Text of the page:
If an event holds no true competition, is it really a sport? Sport is defined as having competition. Competition is an event or contest in which people take part in to establish superiority or supremacy. So, by this definition, is the European Super League (ESL) truly a sport? Supremacy and superiority are not defined by competition, they are ultimately decided by wealth within the ESL. Competition and fairness are at the root of sport, and certainly in the root of association football. The football league pyramid is testament to this. A team in could currently form, climb the pyramid and one day challenge in Europe. Fairness may be debated in today’s game with wealth and facilities playing a huge part, however the ideology remains. With Leicester City winning the Premier League in 2016, and both Leicester and West ham battling for European places this season, the dream is still alive. If anything, the ‘big six’ is at its most vulnerable for years in today’s climate. This is truly the motivation behind the ESL, ‘big six’ owners do not want fairytale stories, they want their own pockets to be lined each year with lucrative fixtures and events. In this article I dive deeper into the psyche of these owners, as well as giving my honest opinion on the current proposals for the ESL.
In my recent article investigating Erling Haaland and the media I looked at the difference between arrogance and confidence. I described arrogance as ‘confidence that is false to reality’, and a belief in a ‘license to behave in ways that are superior to others’. Never has something been more appropriate to the current situation we see with the emergence of the ESL.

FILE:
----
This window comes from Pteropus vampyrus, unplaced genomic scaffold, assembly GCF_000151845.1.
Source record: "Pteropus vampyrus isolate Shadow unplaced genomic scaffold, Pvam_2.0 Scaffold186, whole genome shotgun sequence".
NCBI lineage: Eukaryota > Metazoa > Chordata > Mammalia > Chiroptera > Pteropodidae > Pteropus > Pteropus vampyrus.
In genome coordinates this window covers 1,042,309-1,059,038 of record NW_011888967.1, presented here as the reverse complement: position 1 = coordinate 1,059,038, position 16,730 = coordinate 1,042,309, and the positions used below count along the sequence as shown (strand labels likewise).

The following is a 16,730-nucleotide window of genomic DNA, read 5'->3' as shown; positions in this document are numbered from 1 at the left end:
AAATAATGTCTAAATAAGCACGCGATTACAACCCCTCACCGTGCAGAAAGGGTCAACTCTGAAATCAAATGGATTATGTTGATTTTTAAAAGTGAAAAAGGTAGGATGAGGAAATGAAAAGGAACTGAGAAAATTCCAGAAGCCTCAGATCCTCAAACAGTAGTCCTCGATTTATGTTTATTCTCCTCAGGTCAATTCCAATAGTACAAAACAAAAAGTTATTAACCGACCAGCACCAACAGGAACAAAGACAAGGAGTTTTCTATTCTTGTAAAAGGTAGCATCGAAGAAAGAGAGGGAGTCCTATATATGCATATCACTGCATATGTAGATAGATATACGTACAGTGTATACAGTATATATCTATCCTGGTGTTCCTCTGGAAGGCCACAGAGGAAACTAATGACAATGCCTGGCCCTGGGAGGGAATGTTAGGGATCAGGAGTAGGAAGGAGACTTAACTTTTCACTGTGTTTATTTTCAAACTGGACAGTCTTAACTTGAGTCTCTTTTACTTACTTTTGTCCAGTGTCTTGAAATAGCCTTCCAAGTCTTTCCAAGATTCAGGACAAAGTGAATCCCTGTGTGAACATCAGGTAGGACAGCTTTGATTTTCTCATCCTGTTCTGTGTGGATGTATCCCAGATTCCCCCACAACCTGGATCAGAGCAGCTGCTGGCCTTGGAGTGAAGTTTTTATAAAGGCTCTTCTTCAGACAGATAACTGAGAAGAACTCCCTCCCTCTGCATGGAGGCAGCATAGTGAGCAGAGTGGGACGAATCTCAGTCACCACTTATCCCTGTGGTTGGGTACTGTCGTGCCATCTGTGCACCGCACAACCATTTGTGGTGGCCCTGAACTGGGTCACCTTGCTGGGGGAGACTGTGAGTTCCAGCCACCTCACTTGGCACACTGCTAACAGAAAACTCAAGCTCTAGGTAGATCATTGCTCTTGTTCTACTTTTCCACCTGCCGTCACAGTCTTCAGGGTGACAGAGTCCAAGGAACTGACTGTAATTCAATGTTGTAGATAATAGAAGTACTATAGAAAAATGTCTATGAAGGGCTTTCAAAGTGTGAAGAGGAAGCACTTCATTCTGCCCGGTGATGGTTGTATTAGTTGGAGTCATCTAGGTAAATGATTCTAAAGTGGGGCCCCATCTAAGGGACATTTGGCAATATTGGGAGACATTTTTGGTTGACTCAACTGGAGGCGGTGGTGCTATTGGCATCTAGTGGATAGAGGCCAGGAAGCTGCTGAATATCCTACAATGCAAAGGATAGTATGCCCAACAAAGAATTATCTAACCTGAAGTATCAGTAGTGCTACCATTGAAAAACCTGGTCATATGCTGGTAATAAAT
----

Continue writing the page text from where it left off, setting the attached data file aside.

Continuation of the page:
The individuals creating this league show an extreme level of arrogance. Their confidence is devised from something that is essentially not their achievement. No one attributes Liverpool’s recent premier league title to John W. Henry; however, this decision to join the super league alludes to the fact he perceives any triumph as his, not the clubs, and definitely not the fans or players. Of course, owners have a massive impact on success in a football club, however they do not become the football club. John W. Henry is not Liverpool Football club.
Each of these owners are running their clubs as if they have license to behave in ways superior to anyone else. As if their clubs are ultimately superior to any other club, despite Arsenal (‘a super club’) currently residing six places below Leicester City in the premier league. Arrogance leads to attributions of success that are far from the truth, this is widely evident with each of these owners.
Never has it been so clear that fans make football. With clubs across the country struggling due to lack of gate receipts, and even players complaining about playing in empty stadiums. The COVID pandemic has taught us that we need fans. So why have these owners evaded the fans?
From a psychological point of view, the rich are far less likely to spend time socializing. Poorer people are also much more emotionally connected to those around them. The richer someone becomes, the more detached they become from society. Simply put, for the mega-rich owners of these football clubs, time and money is not a worry. They are not empathetic enough to understand the worker who works for a day just to afford a ticket to a game. They cannot comprehend the price of a flight to an away day in Barcelona. They just see the revenue they receive from champions league nights. As one anonymous director said;
‘our primary job is to maximize our revenues and profits, the wider good of the game is a secondary concern.’